China (2020) Dir. Stanley Tong
Q: What do rock legends The Who, wrestlers Terry Funk and Atsushi Onita, and Jackie Chan have in common?
A: They have all reneged on promises to retire from their chose occupations. Although to be fair to Chan, he never said he would retire from acting, just kung fu and action films. This latest collaboration with writer-director Stanley Tong clearly suggests otherwise.
London based Chinese accountant Qin Guoli (Jackson Lou) is being targeted by a group of mercenaries named the Arctic Wolves on behalf of Middle Eastern Prince Omar (Eyad Hourani). Qin worked for Omar’s father Maasym but when he discovered the money he made was being used to fund the terrorist activities of Maasaym’s group Brotherhood of Vengeance, Qin reported him to the police.
Massaym was killed during a military operation and only Qin knows where his fortune is hidden, hence Omar tying to get him. Fortunately, international security group Vanguard are on hand to protect Qin, foiling a kidnap attempt. However, Qin’s daughter Fareeda (Xu Ruohan) is Omar’s next target to make Qin talk, leading to a cross-continent chase to keep her safe.
It seems Chan and Tong feel like they are onto a winning formula with the global action adventure flick that has defined the last few films they’ve made together, for better or for worse. Popular opinion suggests the latter, and as much as I love Jackie Chan, his most recent output hasn’t been that inspiring. Sure, he can still go despite being north of 60, but it doesn’t mean he should but I guess the spark is still there for him.
That said, Jackie lets his younger co-stars do most of the fighting in Vanguard, his role being the group’s chief Tang Huanting, but instead of assuming a figurehead role, he still partakes in the crazy stunt filled action. It does afford some cute self-referential jokes at Chan’s expense however, like the scene where he is about to leap off a shopping mall balcony (a’la Police Story) until someone points out the staircase a few feet away!
You can probably tell from the plot synopsis that the story is pretty much a functional sketch around which to base the fights and action sequences, and in that regard we are not disappointed. But this biased action-to-story ratio shows laziness in Tong’s writing, meaning we have little investment in the plight of the protagonists and the campaign of the villains.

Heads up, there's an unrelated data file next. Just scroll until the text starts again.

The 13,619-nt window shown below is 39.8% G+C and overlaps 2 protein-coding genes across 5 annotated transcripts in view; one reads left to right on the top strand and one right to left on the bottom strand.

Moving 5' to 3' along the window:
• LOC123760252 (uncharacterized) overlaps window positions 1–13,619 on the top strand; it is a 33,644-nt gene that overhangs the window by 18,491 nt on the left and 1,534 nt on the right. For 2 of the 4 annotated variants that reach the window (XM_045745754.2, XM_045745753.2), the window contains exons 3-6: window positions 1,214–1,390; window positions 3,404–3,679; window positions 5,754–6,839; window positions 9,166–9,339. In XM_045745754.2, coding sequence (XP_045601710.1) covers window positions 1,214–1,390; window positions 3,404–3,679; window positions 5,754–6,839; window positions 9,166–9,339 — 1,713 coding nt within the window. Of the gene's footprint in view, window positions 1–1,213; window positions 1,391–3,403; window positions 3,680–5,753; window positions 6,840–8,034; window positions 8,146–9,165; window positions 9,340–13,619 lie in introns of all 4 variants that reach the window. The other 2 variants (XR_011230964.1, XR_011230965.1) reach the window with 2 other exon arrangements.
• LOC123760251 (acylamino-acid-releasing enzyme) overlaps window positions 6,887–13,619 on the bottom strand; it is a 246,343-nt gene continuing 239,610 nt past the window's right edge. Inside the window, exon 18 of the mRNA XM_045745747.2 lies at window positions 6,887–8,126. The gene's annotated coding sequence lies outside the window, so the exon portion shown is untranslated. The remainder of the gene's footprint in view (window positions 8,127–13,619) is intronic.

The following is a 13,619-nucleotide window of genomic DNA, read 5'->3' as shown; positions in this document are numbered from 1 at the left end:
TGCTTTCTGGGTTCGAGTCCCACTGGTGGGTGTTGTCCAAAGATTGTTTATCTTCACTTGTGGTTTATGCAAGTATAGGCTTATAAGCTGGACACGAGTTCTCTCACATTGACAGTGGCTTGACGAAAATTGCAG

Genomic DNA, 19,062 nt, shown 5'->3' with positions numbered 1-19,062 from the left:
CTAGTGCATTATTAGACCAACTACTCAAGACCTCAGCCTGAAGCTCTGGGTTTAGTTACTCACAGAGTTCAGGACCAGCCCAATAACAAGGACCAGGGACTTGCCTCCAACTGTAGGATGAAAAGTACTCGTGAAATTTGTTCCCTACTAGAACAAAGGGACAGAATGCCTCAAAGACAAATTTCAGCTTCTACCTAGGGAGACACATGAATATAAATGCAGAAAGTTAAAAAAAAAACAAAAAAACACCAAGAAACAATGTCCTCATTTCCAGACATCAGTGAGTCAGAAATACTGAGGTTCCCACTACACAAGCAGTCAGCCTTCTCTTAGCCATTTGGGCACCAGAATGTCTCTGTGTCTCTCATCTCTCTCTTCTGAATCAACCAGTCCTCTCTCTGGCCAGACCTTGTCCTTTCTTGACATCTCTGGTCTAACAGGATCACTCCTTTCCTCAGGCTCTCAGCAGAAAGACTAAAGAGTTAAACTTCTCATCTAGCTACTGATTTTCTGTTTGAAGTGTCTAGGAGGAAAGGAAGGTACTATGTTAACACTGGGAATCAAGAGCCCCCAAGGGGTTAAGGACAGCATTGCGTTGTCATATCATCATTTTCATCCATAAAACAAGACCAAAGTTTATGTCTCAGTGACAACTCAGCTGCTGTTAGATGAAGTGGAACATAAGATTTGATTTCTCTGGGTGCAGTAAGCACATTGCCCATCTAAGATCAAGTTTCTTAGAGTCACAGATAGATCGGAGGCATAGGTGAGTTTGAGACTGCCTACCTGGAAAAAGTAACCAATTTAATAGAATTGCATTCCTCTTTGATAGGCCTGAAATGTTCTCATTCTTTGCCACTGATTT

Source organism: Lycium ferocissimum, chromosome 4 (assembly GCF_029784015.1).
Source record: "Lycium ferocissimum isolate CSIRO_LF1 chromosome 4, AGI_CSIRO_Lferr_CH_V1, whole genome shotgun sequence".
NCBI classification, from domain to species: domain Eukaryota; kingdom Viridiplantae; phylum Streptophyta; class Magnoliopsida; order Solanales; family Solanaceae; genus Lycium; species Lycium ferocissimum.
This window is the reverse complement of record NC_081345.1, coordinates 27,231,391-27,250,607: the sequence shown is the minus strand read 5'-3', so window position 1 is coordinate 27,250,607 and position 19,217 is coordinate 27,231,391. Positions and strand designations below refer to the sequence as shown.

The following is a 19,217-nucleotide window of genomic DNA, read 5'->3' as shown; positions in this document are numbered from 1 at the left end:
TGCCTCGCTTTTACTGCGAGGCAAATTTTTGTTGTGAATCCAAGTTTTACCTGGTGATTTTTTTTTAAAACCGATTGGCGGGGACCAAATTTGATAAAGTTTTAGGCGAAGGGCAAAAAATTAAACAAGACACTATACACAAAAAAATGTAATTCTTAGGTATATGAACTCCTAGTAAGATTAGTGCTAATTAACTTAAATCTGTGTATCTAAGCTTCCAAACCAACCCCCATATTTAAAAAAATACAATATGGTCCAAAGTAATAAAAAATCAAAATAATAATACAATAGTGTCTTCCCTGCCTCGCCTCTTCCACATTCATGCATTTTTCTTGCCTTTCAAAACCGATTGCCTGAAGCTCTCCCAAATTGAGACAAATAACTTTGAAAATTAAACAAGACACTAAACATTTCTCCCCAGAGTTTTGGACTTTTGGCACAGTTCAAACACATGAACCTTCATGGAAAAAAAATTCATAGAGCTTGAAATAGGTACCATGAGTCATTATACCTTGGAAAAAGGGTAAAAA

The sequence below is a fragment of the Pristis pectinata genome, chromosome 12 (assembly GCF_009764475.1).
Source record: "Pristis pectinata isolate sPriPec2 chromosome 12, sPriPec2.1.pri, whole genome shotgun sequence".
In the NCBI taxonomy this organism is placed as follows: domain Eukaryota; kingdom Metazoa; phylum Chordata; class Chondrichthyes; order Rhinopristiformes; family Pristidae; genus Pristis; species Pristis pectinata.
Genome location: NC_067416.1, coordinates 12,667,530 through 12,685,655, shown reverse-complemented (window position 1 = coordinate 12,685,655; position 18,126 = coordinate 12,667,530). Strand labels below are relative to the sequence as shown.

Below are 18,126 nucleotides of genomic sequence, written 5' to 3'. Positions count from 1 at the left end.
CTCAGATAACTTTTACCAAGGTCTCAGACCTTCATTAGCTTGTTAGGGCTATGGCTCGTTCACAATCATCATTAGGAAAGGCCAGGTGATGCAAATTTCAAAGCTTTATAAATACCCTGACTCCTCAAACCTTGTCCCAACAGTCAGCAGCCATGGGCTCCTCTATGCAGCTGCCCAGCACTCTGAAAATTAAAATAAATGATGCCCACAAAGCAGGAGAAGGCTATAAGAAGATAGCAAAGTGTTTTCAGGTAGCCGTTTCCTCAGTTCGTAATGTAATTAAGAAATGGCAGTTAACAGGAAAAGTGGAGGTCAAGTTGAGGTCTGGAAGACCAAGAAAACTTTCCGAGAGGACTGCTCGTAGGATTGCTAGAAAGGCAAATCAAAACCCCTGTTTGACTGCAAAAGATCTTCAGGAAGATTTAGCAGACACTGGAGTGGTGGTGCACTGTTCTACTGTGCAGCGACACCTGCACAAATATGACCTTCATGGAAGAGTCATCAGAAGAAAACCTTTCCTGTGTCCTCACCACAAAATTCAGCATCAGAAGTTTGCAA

Unfortunately, I have to bore you once again with the tired complaint of the lack of HOH subtitles as 70% of the dialogue is in English, spoken by non-English actors, so I have no clue what the details of the story are. Thankfully, with the plot being so flimsy I was only missing the conversations, of which only a handful seemed relative to the story, and the interim parts spoken in Mandarin often filled in the blanks.
Anyway, Qin is saved during a Chinese New Year in London because they had to get some nationalist rhetoric into the film and this was a convenient enough way to achieve that. The initial rescue serves to introduce us to Vanguard members Zhang Kaixuan (Ai Lun) and the slightly younger Lei Zhenyu (Yang Yang), in what may have been a passing of the torch moment by Chan given the slapstick elements incorporated into their fights.
Qin’s daughter Fareeda is a wildlife preservation activist currently working in Africa, and whilst Qin could pin point his daughter‘s location, somehow the Wolves were able to track her down too. Round two sees the fights take place in the jungle and on the river, the latter proving quite the spectacle as the fists fly on rubber dinghies and jet skis as they head towards the vertiginous edge a waterfall.
Not so impressive where the CGI lions and hyenas. I get it would be cruel and maybe impractical to use real animals but as good as they look when stationary, the illusion is ruined once they move. Also, the hi-tech tree house Fareeda and Zhenyu hide in is hokey too, but probably fun to play on with its elevator seat. Oh and if you haven’t guessed, this pairing amounts to the obligatory romance subplot; at least it wasn’t Jackie with a young girl as usual.
Speaking of girls, vanguard has one female frontline member, the kick ass Mi Ya (Miya Muqi). She fights like demon, drives like a beast, and is handy with a gun too, so of course when they need to lay a honey trap, they stick in her in a bikini and have her pose as a model. I’m not complaining per se but as Mi Ya rightly points out, she is one of the boys, and is more entertaining when busting heads.
Once we head into the final stretch in Dubai, having already been to London, Africa and the Middle East, the climactic showdown involving a chase where the vehicles are made of SOLID GOLD (!!), Omar suddenly remembers it was the US military who killed his father and wants revenge. Luckily for the self-appointed world’s police, Vanguard is there to lend a hand and save the day. Ouch indeed!
Being unable to understand the English-speaking villains meant I couldn’t get a reading on them but there didn’t seem much to differentiate them from the usual generic Jackie Chan foe of late. I wonder if their Arab heritage was purely to facilitate the globetrotting undertaken by cast and crew – i.e. three working holidays in one – despite the lumps and bumps they suffered for their art.
Jackie Chan being synonymous with a certain style of cinema means he has a legacy to call his own, even if it applies to mindless popcorn fare like Vanguard, with its copious amount of sizzle but very little steak. You may know what you are getting from him but these days, the laws of diminishing returns means it sadly isn’t as exciting a prospect as it once was.